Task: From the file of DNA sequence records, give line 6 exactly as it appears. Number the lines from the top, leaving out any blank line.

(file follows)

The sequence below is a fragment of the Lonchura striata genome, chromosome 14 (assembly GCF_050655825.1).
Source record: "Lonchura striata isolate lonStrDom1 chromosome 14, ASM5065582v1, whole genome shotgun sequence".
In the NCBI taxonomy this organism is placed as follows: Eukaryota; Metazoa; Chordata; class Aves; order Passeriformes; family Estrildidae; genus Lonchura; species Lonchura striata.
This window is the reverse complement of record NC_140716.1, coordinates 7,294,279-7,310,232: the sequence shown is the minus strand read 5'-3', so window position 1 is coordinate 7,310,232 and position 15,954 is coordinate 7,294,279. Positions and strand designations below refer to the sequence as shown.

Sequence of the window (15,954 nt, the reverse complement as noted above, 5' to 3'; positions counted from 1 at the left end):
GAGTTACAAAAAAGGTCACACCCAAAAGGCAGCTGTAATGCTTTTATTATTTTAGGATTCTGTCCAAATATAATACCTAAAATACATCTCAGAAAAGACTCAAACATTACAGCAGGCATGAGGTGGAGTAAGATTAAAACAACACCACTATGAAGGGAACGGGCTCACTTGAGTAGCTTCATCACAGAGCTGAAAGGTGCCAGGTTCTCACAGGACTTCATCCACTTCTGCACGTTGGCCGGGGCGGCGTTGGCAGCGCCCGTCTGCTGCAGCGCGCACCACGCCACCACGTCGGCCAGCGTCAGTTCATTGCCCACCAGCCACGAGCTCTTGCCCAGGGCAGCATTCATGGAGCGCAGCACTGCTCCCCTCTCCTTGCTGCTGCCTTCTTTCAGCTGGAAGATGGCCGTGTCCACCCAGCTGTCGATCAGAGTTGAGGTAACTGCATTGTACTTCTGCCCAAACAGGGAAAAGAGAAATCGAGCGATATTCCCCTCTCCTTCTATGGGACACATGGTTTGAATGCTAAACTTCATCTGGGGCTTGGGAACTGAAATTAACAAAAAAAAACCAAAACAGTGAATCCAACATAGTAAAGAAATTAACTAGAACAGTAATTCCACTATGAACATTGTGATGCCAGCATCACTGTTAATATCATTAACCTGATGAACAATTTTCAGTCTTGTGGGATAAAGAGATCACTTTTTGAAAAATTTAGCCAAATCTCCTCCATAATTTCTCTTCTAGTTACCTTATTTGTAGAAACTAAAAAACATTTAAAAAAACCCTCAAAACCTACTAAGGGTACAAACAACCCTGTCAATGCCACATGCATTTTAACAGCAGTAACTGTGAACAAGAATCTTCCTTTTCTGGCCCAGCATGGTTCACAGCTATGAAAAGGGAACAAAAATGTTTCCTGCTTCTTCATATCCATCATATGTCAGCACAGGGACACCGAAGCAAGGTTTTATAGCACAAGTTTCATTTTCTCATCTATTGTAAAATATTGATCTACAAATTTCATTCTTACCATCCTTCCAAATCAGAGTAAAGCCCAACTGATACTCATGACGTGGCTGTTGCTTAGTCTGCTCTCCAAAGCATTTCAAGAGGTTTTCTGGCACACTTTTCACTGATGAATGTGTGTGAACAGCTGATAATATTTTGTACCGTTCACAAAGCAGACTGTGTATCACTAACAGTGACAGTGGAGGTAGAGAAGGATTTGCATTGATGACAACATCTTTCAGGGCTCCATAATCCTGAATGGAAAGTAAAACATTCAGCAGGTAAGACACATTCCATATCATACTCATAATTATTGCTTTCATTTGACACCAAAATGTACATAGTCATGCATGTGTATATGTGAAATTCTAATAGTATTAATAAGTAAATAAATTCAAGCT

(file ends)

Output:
GAGTTACAAAAAAGGTCACACCCAAAAGGCAGCTGTAATGCTTTTATTATTTTAGGATTCTGTCCAAATATAATACCTAAAATACATCTCAGAAAAGACTCAAACATTACAGCAGGCATGAGGTGGAGTAAGATTAAAACAACACCACTATGAAGGGAACGGGCTCACTTGAGTAGCTTCATCACAGAGCTGAAAGGTGCCAGGTTCTCACAGGACTTCATCCACTTCTGCACGTTGGCCGGGGCGGCGTTGGCAGCGCCCGTCTGCTGCAGCGCGCACCACGCCACCACGTCGGCCAGCGTCAGTTCATTGCCCACCAGCCACGAGCTCTTGCCCAGGGCAGCATTCATGGAGCGCAGCACTGCTCCCCTCTCCTTGCTGCTGCCTTCTTTCAGCTGGAAGATGGCCGTGTCCACCCAGCTGTCGATCAGAGTTGAGGTAACTGCATTGTACTTCTGCCCAAACAGGGAAAAGAGAAATCGAGCGATATTCCCCTCTCCTTCTATGGGACACATGGTTTGAATGCTAAACTTCATCTGGGGCTTGGGAACTGAAATTAACAAAAAAAAACCAAAACAGTGAATCCAACATAGTAAAGAAATTAACTAGAACAGTAATTCCACTATGAACATTGTGATGCCAGCATCACTGTTAATATCATTAACCTGATGAACAATTTTCAGTCTTGTGGGATAAAGAGATCACTTTTTGAAAAATTTAGCCAAATCTCCTCCATAATTTCTCTTCTAGTTACCTTATTTGTAGAAACTAAAAAACATTTAAAAAAACCCTCAAAACCTACTAAGGGTACAAACAACCCTGTCAATGCCACATGCATTTTAACAGCAGTAACTGTGAACAAGAATCTTCCTTTTCTGGCCCAGCATGGTTCACAGCTATGAAAAGGGAACAAAAATGTTTCCTGCTTCTTCATATCCATCATATGTCAGCACAGGGACACCGAAGCAAGGTTTTATAGCACAAGTTTCATTTTCTCATCTATTGTAAAATATTGATCTACAAATTTCATTCTTACCATCCTTCCAAATCAGAGTAAAGCCCAACTGATACTCATGACGTGGCTGTTGCTTAGTCTGCTCTCCAAAGCATTTCAAGAGGTTTTCTGGCACACTTTTCACTGATGAATGTGTGTGAACAGCTGATAATATTTTGTACCGTTCACAAAGCAGACTGTGTATCACTAACAGTGACAGTGGAGGTAGAGAAGGATTTGCATTGATGACAACATCTTTCAGGGCTCCATAATCCTGAATGGAAAGTAAAACATTCAGCAGGTAAGACACATTCCATATCATACTCATAATTATTGCTTTCATTTGACACCAAAATGTACATAGTCATGCATGTGTATATGTGAAATTCTAATAGTATTAATAAGTAAATAAATTCAAGCT